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Being Responsible In Tel Aviv

Dear Aish Family,

Most of my trips to Israel place me in Jerusalem. Many times I actually spend the whole trip in the Old City. While those trips are incredibly productive, I don’t get to spend as much time in the rest of Israel. This past week I had the pleasure of spending a few days in Tel Aviv, for three days of meetings as a Board Member of the Jewish Agency for Israel (JAFI).

JAFI is a fascinating NGO whose large operating budget gets funded by the Israeli Government, the World Zionist Organization (WZO), and Jewish Federations of North America. It has an interesting makeup within its board of people with diverse views on Judaism and the political landscape. I was heartened that even though we all held differing positions, we could come together for dialogue and conversation.

While I am happy to share my views with all of you regarding the topics and outcomes, there was one moment that stood out for me over the three days. I am on the budget and finance committee for the Jewish Agency so I attended our committee meeting on the first night. As we ran down the budget there was one major item that had not been planned for; the Ukraine-Russia war. As a result of the ongoing conflict, many Jews from that area were now coming to Israel to seek refuge and make aliya.



Over the past few months I have been hearing terrible stories out of Russia about the conscription of young men to the army who find themselves at the front of the war within a few weeks. One of my colleagues at the JAFI meetings told me stories of the evacuation of the Jewish community in Ukraine where the bus drivers would only take them so far, pulling off to the side of the road and demanding large sums of cash to continue. One suggestion at our meeting was for JAFI to maintain a part of the budget designated to address future war and conflict issues for Jews around the world. In many ways it was a surreal conversation. 

At one point after discussing how much money was needed to address these emergency needs and how to maintain those amounts, a man sitting to my left asked to speak. Richard Pearlstone is a former Chairman of the Budget and Finance Committee who had been involved for many years. He said that he remembered almost going bankrupt during the period that JAFI helped facilitate the Aliya of the Jewish Ethiopian community. He said that if Jews are in trouble anywhere around the world we can’t look at the cost, we must save them.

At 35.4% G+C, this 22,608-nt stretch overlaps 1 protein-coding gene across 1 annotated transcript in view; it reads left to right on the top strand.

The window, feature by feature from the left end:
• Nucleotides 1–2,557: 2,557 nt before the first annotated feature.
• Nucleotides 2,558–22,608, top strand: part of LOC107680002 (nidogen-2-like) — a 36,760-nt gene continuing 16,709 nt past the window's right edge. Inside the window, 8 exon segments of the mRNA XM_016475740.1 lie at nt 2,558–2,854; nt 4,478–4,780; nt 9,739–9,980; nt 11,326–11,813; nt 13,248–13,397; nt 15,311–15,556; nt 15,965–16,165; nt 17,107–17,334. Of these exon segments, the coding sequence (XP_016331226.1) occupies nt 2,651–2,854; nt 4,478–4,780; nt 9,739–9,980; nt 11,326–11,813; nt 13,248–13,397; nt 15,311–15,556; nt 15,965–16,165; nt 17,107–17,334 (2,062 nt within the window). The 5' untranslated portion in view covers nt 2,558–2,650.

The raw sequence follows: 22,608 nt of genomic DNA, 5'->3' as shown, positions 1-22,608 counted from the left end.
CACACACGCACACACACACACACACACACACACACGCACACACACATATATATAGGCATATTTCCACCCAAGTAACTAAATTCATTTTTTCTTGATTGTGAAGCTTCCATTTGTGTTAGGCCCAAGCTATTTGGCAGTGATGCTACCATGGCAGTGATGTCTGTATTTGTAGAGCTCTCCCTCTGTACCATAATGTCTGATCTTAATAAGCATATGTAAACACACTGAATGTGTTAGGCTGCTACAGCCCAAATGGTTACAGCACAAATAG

I was so taken by his words. I thanked him after the meeting. Jews are the only nation that refuse to recognize borders when our brothers and sisters are in trouble. What makes us a nation is that we take responsibility for each other. That is why when i24 asked me to do an interview about antisemitism I knew I had to prioritize that conversation.  Even though I was on my way to the airport I felt I needed to stop in to convey the message that Jews are in trouble and we must educate the next generation of young Jews to fight for all of us online. You can see my comments here:



While in Tel Aviv I was able to spend some time at Aish’s new offices with Aish Israel leaders Rabbi Etiel Goldwicht and Rabbi Shimmy Kaufman. We spoke at length about their efforts to branch out into the social media space to help bring Israelis closer to Jewish wisdom. They are embarking on some creative and brilliant social media campaigns. 

I was touched and honored to address alumni from the last few years of our Triumph Leadership mission. Every year Aish brings many young Israelis to the United States to engage American Jews and learn about how they can become leaders of world Jewry. I shared with them words of Torah about the importance of responsibility and telling them frankly that without this core belief we would cease to be a Nation. It was uplifting to hear them all describe the positions they have attained within Israeli society and how important the Aish mission has been to their development. 



Our founder and mentor, Rabbi Noach Weinberg zt”l, built Aish on the core belief of taking responsibility. Our current Rosh Yeshiva Rabbi Yitzchak Berkovits drives this point home incessantly every day to our students. Aish staff around the world feel this trait coursing through their veins. If someone asks you what it means to be a Jew I believe that the answer is simple. 

We take responsibility for each other and ultimately the world at large. We were placed on this earth to be a light unto the nations. What so many forget is that to light our beacon WE must be strong. First we must build the Jewish people and then we can shine our light brilliantly across the globe. This is what drives us towards AishVision 2030. I urge all of you daily in your lives to double your efforts to take responsibility for each other and humanity. This is the holy mission that the Almighty entrusted us with. This is the mission of Aish.